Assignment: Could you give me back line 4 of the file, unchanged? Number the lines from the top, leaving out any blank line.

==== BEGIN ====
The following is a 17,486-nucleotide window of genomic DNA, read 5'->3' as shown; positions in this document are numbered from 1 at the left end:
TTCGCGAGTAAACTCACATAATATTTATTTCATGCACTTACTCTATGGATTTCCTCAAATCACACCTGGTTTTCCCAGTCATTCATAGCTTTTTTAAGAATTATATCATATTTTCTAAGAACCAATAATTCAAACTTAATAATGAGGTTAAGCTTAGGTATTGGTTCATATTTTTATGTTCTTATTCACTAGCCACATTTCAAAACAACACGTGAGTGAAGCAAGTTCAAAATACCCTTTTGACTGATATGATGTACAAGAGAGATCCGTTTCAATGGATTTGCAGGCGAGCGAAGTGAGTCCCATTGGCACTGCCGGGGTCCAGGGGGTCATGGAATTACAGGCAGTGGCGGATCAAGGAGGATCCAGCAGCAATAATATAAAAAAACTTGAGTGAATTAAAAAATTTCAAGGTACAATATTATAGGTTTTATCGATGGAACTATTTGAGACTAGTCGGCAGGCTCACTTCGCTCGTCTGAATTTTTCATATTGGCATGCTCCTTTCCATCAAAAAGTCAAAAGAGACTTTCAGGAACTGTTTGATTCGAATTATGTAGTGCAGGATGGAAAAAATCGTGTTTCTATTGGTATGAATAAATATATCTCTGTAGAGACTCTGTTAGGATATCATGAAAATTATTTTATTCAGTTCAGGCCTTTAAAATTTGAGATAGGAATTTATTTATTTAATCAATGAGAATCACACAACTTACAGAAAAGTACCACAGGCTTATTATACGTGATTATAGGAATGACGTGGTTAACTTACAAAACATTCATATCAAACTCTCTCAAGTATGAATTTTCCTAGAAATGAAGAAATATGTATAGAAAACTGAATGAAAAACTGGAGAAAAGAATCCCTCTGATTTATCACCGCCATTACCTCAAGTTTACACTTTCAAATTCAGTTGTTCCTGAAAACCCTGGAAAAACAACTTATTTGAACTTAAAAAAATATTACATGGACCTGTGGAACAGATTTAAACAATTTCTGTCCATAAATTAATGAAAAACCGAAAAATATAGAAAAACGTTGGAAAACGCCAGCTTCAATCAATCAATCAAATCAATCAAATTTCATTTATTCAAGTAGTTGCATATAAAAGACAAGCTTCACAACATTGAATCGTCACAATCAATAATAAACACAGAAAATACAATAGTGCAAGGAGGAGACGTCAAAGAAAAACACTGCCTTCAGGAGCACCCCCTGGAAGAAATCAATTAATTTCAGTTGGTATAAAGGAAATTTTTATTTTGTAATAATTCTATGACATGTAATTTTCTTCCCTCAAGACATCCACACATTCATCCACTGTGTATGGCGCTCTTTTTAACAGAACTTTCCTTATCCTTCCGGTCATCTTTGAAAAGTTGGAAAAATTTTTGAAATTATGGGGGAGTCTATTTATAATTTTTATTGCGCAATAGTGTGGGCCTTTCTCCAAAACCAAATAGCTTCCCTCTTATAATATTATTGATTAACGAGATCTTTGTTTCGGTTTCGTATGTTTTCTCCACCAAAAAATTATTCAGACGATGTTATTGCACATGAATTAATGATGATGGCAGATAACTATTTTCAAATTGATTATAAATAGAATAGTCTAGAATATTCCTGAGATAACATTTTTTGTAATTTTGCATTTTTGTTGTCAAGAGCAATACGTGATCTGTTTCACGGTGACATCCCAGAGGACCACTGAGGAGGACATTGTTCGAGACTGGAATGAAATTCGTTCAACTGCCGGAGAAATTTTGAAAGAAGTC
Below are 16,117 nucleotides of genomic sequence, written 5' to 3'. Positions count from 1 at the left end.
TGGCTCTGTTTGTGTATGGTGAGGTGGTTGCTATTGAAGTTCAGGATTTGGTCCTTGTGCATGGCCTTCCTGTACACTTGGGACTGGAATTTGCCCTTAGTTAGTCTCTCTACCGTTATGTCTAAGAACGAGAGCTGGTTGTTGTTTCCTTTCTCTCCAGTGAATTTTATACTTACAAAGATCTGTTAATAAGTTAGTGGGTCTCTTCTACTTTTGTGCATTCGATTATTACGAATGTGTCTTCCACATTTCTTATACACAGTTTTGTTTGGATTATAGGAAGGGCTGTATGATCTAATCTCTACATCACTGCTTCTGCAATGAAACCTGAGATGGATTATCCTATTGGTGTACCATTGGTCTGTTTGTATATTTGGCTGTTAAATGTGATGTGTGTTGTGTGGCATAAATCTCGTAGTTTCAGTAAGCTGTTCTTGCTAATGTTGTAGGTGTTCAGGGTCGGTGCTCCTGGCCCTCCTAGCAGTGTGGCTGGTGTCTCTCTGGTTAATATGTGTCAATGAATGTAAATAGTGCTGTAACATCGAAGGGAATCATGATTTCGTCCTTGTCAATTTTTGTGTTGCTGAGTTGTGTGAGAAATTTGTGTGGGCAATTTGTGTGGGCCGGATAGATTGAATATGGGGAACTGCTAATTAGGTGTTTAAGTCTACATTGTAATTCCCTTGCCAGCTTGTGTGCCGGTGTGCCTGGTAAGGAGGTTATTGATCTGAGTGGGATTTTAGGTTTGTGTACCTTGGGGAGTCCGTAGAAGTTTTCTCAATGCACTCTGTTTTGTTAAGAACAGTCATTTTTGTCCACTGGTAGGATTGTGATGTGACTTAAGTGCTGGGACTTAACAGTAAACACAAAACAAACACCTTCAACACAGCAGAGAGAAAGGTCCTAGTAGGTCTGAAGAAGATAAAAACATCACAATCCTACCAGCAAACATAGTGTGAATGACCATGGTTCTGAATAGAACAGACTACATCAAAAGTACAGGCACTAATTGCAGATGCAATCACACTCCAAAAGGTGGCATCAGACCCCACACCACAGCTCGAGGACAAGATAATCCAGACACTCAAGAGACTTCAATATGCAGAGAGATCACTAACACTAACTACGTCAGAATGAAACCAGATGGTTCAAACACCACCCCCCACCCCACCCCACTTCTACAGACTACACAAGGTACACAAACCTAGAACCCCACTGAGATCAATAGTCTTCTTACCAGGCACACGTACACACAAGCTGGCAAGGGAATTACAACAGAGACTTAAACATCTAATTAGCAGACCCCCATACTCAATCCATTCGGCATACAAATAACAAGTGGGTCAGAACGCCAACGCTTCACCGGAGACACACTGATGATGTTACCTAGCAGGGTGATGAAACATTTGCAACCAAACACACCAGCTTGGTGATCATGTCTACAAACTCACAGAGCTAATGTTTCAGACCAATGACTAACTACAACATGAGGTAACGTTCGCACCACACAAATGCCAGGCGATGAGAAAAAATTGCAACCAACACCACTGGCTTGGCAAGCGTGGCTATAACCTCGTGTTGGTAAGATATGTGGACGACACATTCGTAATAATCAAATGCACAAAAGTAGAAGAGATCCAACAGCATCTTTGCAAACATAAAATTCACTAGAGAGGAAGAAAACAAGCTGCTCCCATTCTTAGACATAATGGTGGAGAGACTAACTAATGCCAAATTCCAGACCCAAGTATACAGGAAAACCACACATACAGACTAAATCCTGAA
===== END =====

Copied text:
TGGCTCTGTTTGTGTATGGTGAGGTGGTTGCTATTGAAGTTCAGGATTTGGTCCTTGTGCATGGCCTTCCTGTACACTTGGGACTGGAATTTGCCCTTAGTTAGTCTCTCTACCGTTATGTCTAAGAACGAGAGCTGGTTGTTGTTTCCTTTCTCTCCAGTGAATTTTATACTTACAAAGATCTGTTAATAAGTTAGTGGGTCTCTTCTACTTTTGTGCATTCGATTATTACGAATGTGTCTTCCACATTTCTTATACACAGTTTTGTTTGGATTATAGGAAGGGCTGTATGATCTAATCTCTACATCACTGCTTCTGCAATGAAACCTGAGATGGATTATCCTATTGGTGTACCATTGGTCTGTTTGTATATTTGGCTGTTAAATGTGATGTGTGTTGTGTGGCATAAATCTCGTAGTTTCAGTAAGCTGTTCTTGCTAATGTTGTAGGTGTTCAGGGTCGGTGCTCCTGGCCCTCCTAGCAGTGTGGCTGGTGTCTCTCTGGTTAATATGTGTCAATGAATGTAAATAGTGCTGTAACATCGAAGGGAATCATGATTTCGTCCTTGTCAATTTTTGTGTTGCTGAGTTGTGTGAGAAATTTGTGTGGGCAATTTGTGTGGGCCGGATAGATTGAATATGGGGAACTGCTAATTAGGTGTTTAAGTCTACATTGTAATTCCCTTGCCAGCTTGTGTGCCGGTGTGCCTGGTAAGGAGGTTATTGATCTGAGTGGGATTTTAGGTTTGTGTACCTTGGGGAGTCCGTAGAAGTTTTCTCAATGCACTCTGTTTTGTTAAGAACAGTCATTTTTGTCCACTGGTAGGATTGTGATGTGACTTAAGTGCTGGGACTTAACAGTAAACACAAAACAAACACCTTCAACACAGCAGAGAGAAAGGTCCTAGTAGGTCTGAAGAAGATAAAAACATCACAATCCTACCAGCAAACATAGTGTGAATGACCATGGTTCTGAATAGAACAGACTACATCAAAAGTACAGGCACTAATTGCAGATGCAATCACACTCCAAAAGGTGGCATCAGACCCCACACCACAGCTCGAGGACAAGATAATCCAGACACTCAAGAGACTTCAATATGCAGAGAGATCACTAACACTAACTACGTCAGAATGAAACCAGATGGTTCAAACACCACCCCCCACCCCACCCCACTTCTACAGACTACACAAGGTACACAAACCTAGAACCCCACTGAGATCAATAGTCTTCTTACCAGGCACACGTACACACAAGCTGGCAAGGGAATTACAACAGAGACTTAAACATCTAATTAGCAGACCCCCATACTCAATCCATTCGGCATACAAATAACAAGTGGGTCAGAACGCCAACGCTTCACCGGAGACACACTGATGATGTTACCTAGCAGGGTGATGAAACATTTGCAACCAAACACACCAGCTTGGTGATCATGTCTACAAACTCACAGAGCTAATGTTTCAGACCAATGACTAACTACAACATGAGGTAACGTTCGCACCACACAAATGCCAGGCGATGAGAAAAAATTGCAACCAACACCACTGGCTTGGCAAGCGTGGCTATAACCTCGTGTTGGTAAGATATGTGGACGACACATTCGTAATAATCAAATGCACAAAAGTAGAAGAGATCCAACAGCATCTTTGCAAACATAAAATTCACTAGAGAGGAAGAAAACAAGCTGCTCCCATTCTTAGACATAATGGTGGAGAGACTAACTAATGCCAAATTCCAGACCCAAGTATACAGGAAAACCACACATACAGACTAAATCCTGAA